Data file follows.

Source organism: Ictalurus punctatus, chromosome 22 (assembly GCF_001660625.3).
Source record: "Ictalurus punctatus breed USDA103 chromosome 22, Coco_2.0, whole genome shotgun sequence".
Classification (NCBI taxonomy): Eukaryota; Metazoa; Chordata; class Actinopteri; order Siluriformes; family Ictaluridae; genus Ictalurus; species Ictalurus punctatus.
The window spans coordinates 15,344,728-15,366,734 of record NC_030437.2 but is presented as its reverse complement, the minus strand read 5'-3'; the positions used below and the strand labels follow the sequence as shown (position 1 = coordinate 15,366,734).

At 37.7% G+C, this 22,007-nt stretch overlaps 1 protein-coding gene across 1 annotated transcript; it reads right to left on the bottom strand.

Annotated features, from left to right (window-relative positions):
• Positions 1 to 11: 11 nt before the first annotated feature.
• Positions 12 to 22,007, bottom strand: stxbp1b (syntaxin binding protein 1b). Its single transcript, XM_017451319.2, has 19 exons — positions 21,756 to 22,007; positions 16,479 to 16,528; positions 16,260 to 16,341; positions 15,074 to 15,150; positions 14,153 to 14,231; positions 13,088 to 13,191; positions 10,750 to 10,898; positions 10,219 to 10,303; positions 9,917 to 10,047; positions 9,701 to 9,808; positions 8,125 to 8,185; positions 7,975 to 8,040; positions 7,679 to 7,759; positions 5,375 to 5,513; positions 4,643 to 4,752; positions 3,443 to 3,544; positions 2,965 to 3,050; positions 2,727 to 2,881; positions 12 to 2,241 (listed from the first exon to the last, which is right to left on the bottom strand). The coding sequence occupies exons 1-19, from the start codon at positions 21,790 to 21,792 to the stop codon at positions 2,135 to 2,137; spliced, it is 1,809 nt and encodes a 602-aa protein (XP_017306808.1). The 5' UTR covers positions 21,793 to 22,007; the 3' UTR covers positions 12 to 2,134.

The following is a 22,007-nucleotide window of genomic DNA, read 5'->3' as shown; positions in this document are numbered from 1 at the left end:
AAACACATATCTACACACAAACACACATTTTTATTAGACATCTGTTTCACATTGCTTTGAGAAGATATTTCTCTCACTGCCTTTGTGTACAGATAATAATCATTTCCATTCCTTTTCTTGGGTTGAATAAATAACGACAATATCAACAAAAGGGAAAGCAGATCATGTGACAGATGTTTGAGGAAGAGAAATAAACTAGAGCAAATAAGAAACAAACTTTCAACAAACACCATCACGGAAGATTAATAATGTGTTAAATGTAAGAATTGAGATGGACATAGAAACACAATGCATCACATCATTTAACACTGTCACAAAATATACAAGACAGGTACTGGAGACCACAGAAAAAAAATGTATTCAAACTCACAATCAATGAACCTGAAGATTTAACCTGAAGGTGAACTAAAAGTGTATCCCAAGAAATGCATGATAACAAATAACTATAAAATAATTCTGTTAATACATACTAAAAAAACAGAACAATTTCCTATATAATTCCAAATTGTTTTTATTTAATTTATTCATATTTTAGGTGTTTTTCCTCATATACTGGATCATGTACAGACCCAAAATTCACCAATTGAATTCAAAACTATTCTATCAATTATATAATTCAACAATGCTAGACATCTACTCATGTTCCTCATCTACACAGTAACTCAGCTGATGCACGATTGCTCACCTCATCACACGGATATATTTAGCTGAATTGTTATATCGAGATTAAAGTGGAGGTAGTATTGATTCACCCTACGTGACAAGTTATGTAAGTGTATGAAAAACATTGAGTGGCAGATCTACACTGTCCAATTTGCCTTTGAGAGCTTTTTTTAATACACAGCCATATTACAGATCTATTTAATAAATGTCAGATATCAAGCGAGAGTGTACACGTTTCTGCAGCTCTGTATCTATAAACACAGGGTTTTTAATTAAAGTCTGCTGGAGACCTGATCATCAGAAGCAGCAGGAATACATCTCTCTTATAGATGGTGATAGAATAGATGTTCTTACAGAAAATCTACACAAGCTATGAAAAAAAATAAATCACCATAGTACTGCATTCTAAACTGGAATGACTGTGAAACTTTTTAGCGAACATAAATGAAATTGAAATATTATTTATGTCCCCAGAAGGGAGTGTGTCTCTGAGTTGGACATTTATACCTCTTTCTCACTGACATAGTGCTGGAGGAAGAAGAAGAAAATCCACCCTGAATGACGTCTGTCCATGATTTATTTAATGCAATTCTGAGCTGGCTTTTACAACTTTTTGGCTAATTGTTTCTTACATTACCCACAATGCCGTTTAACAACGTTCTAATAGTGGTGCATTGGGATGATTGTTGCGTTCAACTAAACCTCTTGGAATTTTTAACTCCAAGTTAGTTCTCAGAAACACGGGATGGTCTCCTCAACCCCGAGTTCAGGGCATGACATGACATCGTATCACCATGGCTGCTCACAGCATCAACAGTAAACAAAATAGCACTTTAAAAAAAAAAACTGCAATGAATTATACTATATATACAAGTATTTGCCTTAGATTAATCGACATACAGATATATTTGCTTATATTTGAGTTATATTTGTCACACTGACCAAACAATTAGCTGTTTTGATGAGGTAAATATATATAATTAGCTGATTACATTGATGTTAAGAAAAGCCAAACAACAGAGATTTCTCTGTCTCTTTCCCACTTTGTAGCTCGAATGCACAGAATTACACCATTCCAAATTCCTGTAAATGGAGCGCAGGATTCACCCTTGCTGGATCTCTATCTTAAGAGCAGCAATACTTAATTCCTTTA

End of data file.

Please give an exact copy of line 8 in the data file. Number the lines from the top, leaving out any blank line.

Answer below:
• Positions 12 to 22,007, bottom strand: stxbp1b (syntaxin binding protein 1b). Its single transcript, XM_017451319.2, has 19 exons — positions 21,756 to 22,007; positions 16,479 to 16,528; positions 16,260 to 16,341; positions 15,074 to 15,150; positions 14,153 to 14,231; positions 13,088 to 13,191; positions 10,750 to 10,898; positions 10,219 to 10,303; positions 9,917 to 10,047; positions 9,701 to 9,808; positions 8,125 to 8,185; positions 7,975 to 8,040; positions 7,679 to 7,759; positions 5,375 to 5,513; positions 4,643 to 4,752; positions 3,443 to 3,544; positions 2,965 to 3,050; positions 2,727 to 2,881; positions 12 to 2,241 (listed from the first exon to the last, which is right to left on the bottom strand). The coding sequence occupies exons 1-19, from the start codon at positions 21,790 to 21,792 to the stop codon at positions 2,135 to 2,137; spliced, it is 1,809 nt and encodes a 602-aa protein (XP_017306808.1). The 5' UTR covers positions 21,793 to 22,007; the 3' UTR covers positions 12 to 2,134.